A Kanaka Community in California.—A gentlemen who has resided long in the Hawaiian Islands, writes thus from Indian Creek, El Dorado county:
I found here twenty-four Kanakas, principally Hawaiian, and two from the South Seas; two Hawaiian women, three Indian women, of the “Digger” race, and four half Indian children. At this I was not surprised. But I was nt prepared to find two of the Indian women speaking Hawaiian very correctly, all of them dressing neatly, cutting, sewing, washing and ironing their own and their husband’s and children’s clothes; to find one of them reading the Hawaiian Bible very intelligently, as does also the oldest child, a girl of eight or ten years; to find two of these “Digger” women taking part in prayer meetings, expressing regret at their former ignorance, and pity for their ignorant relatives; and to find them all desireous to learn more. I was not prepared to find one of the best of their dwelling houses set apart exclusively for religious worship—floored, seated with backless benches, with a table at one end for the speaker; to find the nativesholding early morning and evening meetings every week day, besides seven district meetings on Sunday, and one Thursday afternoon meeting;and to find that for a few weeks past they have kept up an afternoon singing school. Most of their dwelling houses are quite rough, but Kenao, perhaps the most substantial Hawaiian christian in California, I found living in a neat little clapboard house put up by himself, painted outside and in, and two of the rooms neatly papered. I have not found a more interesting community since coming to California. Two of the Indian women speak Hawaiian altogether. One of them reads it with considerable ease and correctness, joins in the singing, takes part in the prayer meetings, and prays in secret. She has just been taken down with the small pox. I shall earnestly plead that she may not be taken away now. She is the mother of three bright children, one now at Hilo, Sandwich Islands. The eldest child, a girl of eight or ten years, they say is a good reader. She is fast recovering from the small pox, and acts like a well behaved and thoughtful girl. My heart has been touched by her patience under suffering. They have put a stop to drunkenness among themselves, sending off those who would drink and steal.They tell me that after due deliberation they voted to raise $500 for a new church, and that it is to be accomplished within this year. After some hesitation as to whether to contribute anything for missionary purposes till they had raised the $500 for their church, they finally voted, before I arrived, to take up a contribution every monthly concert.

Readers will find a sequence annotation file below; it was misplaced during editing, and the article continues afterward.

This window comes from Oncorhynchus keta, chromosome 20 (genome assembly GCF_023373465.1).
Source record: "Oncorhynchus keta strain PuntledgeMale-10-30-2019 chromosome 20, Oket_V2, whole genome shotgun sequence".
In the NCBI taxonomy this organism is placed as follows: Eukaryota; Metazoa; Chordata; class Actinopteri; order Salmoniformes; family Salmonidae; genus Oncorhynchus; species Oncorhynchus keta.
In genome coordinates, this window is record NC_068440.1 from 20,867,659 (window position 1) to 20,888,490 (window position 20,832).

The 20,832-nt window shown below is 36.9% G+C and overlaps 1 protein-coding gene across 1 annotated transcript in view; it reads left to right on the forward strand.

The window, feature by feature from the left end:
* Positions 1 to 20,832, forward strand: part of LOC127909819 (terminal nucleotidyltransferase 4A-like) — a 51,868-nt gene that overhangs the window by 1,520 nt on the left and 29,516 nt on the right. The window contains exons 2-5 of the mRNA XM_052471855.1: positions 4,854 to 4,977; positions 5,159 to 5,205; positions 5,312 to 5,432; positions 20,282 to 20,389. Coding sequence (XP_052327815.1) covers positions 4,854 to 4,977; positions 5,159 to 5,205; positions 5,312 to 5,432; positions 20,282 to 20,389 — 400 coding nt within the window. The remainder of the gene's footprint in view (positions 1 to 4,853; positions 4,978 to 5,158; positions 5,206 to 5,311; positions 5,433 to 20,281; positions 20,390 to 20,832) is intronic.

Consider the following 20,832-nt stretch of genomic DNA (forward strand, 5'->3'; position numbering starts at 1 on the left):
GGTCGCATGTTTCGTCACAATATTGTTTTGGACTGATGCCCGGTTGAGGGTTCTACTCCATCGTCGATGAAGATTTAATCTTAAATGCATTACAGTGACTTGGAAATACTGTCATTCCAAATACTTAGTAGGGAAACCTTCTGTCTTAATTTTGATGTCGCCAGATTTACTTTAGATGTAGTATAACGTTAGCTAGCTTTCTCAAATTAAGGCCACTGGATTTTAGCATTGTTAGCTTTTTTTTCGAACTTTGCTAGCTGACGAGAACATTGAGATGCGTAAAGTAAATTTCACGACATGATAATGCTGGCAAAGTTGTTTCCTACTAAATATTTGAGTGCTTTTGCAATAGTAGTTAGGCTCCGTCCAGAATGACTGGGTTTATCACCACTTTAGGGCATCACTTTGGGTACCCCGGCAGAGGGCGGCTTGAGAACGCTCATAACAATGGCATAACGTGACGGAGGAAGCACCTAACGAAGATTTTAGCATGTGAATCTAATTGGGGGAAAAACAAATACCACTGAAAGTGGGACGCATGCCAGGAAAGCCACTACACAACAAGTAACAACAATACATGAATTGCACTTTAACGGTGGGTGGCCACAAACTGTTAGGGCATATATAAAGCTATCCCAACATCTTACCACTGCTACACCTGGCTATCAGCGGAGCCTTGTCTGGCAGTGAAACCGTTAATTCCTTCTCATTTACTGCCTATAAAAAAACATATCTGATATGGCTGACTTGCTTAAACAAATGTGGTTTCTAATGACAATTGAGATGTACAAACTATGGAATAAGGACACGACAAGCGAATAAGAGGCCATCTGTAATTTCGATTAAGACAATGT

[Does anyone know who the child was that was sent back to Hilo to be educated?
This article was reprinted in the PCA, 6/19/1862, p. 2.]
(Daily Alta California, 5/24/1862, p. 1)